What we tend to do nowadays is tell about the failures of the Constitution, and, to be sure, we should. The document did not end slavery. It did not provide women the right to vote. But it did provide a framework that endured while we struggled and largely succeeded in living up to our ideals. Our children should know that, too.
As I read about the Founders, I am struck by the emphasis that Jefferson and Madison, in particular, put on religious freedom. Both men had seen the pernicious effects of government-prescribed belief and determined it would not be part of the new order of things. Jefferson believed that one of his greatest accomplishments was authorship of the Virginia Statute of Religious Freedom. Madison got the Virginia Statute passed and later carried through the Congress of the United States the Bill of Rights, which established freedom of religion as the Constitution’s First Amendment.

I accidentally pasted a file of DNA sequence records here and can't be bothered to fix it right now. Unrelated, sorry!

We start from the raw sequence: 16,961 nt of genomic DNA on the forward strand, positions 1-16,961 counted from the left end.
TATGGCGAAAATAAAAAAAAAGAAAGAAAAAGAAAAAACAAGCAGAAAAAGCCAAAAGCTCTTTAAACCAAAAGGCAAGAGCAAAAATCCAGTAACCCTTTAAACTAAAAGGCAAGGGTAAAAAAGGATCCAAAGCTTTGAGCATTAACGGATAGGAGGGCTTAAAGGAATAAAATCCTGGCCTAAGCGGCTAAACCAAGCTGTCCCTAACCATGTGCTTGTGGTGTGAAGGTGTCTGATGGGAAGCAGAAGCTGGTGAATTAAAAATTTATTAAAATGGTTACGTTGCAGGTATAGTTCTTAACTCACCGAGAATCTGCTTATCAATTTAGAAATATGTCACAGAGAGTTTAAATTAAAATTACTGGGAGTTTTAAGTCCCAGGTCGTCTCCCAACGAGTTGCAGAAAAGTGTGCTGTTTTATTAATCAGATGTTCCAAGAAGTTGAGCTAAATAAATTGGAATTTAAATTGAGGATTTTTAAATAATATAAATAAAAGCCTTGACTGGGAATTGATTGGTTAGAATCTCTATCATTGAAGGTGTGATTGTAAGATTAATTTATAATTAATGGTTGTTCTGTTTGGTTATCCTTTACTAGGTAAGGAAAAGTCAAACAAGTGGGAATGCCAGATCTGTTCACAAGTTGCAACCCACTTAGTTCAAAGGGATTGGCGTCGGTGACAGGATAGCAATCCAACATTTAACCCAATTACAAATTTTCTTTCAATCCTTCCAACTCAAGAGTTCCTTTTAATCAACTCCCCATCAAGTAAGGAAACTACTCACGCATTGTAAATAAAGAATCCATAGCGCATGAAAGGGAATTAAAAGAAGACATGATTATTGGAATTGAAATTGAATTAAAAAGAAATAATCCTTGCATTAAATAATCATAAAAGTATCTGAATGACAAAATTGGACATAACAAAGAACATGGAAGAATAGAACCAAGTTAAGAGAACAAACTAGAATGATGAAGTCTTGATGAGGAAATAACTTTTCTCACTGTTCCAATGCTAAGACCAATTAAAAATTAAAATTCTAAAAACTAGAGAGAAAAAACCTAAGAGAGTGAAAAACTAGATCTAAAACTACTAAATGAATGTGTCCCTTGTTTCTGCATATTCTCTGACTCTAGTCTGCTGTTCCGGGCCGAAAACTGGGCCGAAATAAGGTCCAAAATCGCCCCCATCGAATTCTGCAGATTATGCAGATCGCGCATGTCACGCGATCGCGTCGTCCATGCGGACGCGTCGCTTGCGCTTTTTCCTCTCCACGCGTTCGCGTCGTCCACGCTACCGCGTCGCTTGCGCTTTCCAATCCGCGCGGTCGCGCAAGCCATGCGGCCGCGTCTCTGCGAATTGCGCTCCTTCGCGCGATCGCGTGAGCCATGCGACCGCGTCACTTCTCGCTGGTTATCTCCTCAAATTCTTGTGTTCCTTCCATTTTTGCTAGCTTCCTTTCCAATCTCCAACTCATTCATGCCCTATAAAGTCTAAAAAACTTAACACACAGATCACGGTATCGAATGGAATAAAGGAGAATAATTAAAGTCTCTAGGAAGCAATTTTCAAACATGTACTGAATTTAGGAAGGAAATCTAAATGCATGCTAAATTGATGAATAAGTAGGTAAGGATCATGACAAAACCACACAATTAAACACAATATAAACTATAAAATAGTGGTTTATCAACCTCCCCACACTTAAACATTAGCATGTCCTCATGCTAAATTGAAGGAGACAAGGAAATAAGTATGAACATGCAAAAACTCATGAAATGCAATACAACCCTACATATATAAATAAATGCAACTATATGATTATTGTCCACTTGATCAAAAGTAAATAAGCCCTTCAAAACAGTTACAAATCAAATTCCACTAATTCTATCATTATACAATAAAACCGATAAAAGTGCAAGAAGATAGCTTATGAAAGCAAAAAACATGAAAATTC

Anyone who tries to account for the remarkable creativity of this country needs to consider the forces set in motion when the United States of America decreed that the government could not tell people what to believe or what to think. The freeing up of individual energy and ideas that has resulted has been unparalleled in human history. Try to imagine Thomas Edison, or Steven Spielberg, or Jack Welch, or Bill Gates in an oppressive society. Our children should understand this.
They should also know about the role we have played in the world, about how we have inspired others to seek freedom and gone up against tyrants. We have benefited mightily from our way of life, but so has the world. Our children should know these things as we set out to defend America, “assured of the rightness of our cause,” in our president’s words, “and confident of victories to come.”

Copyright © 2021 The Washington Times, LLC. Click here for reprint permission.

Please read our comment policy before commenting.

Click to Read More and View Comments

Click to Hide